High Anxiety: The Trade War and China's Oil & Gas Supply Security
In summer 2018, China’s president Xi Jinping, facing pressure from the US-China trade war, intervened in a long-running debate within China’s oil industry about the extent to which national security concerns or market forces should determine domestic oil and natural gas production. Xi effectively tipped the scales in favor of advocates of prioritizing self-sufficiency over cost as part of a broader push for self-reliance amidst trade tensions. As a result, China’s national oil companies (NOCs) are accelerating investment in domestic exploration and production. While this ramp-up in spending is likely to result in an increase in output, especially of natural gas, it is unlikely to alter China’s substantial and growing reliance on oil and natural gas imports. However, the trade war probably will continue to contribute to shifts in the composition of China’s import portfolio, with both traditional and new suppliers gaining shares as a result of the slowdown in the flows of US liquified natural gas (LNG) and crude oil to China and decreases in deliveries of Iranian and Venezuelan crudes due to US sanctions.
Xi instructed China’s NOCs to ramp up domestic exploration and production of oil and natural gas to enhance national energy security in July 2018. Xi’s directive is consistent with his championing of self-reliance in response to the US-China trade war. The trigger for Xi’s embrace of self-reliance was the US Department of Commerce’s imposition in April 2018 of an export ban to China’s telecommunications equipment manufacturer ZTE that threatened the Chinese national champion’s survival. Although the Department of Commerce lifted the ban in July 2018, the incident underscored for Beijing the risks of relying on imports, especially from the United States, for critical inputs into the Chinese economy. These inputs include not only semiconductors and the Android operating system but also oil and natural gas as well as exploration and production equipment and technology. Even though there is a chance of a trade truce as of this writing, such a truce probably would not significantly affect the Chinese leadership’s impulse toward greater self-reliance, in part because Chinese officials appear to have concluded that the US is an unreliable partner.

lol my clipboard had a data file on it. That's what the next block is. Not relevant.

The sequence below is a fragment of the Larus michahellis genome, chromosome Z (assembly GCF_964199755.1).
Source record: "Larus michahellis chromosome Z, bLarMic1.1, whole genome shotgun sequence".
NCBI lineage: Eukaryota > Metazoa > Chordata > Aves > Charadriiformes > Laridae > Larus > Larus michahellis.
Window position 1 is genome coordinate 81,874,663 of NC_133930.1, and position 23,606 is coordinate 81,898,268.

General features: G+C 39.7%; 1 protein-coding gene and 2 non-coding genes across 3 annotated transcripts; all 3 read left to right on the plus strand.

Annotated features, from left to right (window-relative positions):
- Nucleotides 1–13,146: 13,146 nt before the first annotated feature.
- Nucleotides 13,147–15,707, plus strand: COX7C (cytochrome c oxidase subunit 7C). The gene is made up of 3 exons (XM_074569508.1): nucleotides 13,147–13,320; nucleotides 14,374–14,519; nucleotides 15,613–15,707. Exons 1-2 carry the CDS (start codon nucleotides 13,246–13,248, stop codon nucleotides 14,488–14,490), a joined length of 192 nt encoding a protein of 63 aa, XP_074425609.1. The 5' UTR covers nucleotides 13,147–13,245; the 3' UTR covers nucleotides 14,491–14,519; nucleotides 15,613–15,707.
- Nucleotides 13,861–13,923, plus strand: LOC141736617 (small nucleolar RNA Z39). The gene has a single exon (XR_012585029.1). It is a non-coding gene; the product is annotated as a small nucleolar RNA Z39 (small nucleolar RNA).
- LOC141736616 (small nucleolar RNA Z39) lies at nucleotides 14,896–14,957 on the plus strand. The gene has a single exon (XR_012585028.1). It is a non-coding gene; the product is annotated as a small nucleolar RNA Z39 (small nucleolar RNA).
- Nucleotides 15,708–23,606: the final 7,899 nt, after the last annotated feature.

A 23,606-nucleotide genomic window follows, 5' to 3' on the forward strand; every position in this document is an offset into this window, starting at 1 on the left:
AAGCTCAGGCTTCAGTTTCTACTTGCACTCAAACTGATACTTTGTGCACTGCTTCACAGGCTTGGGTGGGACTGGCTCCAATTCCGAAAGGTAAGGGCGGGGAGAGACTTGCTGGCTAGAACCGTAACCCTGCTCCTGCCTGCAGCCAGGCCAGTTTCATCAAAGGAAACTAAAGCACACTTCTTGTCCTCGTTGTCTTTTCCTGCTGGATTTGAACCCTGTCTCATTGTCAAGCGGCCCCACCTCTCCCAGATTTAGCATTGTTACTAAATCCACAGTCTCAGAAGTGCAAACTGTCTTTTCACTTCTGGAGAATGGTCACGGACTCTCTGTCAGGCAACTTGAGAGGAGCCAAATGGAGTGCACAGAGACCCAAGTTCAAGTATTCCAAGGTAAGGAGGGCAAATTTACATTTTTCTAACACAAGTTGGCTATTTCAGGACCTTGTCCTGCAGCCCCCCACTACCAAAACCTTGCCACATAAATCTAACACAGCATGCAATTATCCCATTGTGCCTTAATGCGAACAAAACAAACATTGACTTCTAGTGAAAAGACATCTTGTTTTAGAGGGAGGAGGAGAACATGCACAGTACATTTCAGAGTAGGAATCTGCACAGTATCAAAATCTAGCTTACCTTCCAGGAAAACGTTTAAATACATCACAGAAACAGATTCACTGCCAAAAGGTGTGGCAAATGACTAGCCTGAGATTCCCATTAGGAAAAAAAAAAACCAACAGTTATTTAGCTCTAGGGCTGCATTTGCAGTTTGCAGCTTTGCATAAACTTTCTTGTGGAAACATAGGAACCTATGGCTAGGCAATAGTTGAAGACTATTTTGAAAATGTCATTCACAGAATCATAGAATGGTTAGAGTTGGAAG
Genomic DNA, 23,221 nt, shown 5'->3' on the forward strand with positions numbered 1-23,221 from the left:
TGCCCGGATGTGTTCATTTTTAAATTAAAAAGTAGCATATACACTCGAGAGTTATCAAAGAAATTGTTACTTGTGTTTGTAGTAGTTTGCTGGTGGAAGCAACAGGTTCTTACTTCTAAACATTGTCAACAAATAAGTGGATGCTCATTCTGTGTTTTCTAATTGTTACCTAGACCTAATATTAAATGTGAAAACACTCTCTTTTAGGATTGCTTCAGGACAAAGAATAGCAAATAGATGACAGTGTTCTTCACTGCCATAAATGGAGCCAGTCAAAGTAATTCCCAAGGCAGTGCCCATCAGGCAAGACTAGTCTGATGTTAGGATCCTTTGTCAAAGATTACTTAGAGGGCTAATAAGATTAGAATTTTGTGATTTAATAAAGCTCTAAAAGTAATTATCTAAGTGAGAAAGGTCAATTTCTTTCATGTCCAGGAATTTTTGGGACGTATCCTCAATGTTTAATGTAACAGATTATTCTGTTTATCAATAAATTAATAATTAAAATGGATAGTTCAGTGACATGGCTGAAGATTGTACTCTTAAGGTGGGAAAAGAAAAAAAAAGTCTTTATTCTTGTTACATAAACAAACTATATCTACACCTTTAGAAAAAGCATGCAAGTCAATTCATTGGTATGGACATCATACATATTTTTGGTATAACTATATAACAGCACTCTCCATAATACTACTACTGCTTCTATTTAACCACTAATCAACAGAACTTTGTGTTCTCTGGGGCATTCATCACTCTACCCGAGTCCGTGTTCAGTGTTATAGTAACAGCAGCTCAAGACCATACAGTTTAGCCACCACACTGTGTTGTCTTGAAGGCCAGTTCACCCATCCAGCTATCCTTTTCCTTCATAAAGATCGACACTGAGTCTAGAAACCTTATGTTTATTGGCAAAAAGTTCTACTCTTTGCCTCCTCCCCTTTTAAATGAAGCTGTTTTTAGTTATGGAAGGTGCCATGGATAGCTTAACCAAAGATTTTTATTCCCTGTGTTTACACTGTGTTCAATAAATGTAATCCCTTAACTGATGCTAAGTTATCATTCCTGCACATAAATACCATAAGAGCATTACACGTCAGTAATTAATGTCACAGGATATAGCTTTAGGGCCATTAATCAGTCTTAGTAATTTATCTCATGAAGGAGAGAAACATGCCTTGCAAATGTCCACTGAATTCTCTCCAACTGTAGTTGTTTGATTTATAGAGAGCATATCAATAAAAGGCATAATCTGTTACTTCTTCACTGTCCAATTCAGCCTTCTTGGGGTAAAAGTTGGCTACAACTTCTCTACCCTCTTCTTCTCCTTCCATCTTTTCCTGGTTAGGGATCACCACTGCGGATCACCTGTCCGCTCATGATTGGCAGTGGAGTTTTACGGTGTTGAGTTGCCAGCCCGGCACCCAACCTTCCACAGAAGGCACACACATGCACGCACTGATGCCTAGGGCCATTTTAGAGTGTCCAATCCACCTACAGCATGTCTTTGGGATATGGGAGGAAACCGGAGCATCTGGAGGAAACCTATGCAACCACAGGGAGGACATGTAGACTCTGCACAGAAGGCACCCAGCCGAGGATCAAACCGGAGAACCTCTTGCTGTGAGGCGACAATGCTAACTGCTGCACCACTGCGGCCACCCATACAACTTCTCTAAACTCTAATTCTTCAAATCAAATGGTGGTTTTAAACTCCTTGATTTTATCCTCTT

Xi’s directive spurred China’s NOCs to release their first ever seven-year plans for accelerating the development of domestic oil and natural gas resources and to increase their exploration and production budgets in 2019 to the highest levels in five years. The companies’ actions mark a shift away from a relatively laissez-faire period in the mid-2010s, when low oil prices prompted them to reduce domestic output and upstream spending and import more oil. These decisions were not without controversy. They rekindled a debate with China’s oil industry about the extent to which China, the world’s largest importer of oil and natural gas, should double down on trying to find and produce more oil at home or take advantage of lower prices to purchase more oil from abroad. Xi’s call for China’s oil companies to grow domestic output effectively gave the edge to proponents of enhancing supply security through increased domestic production.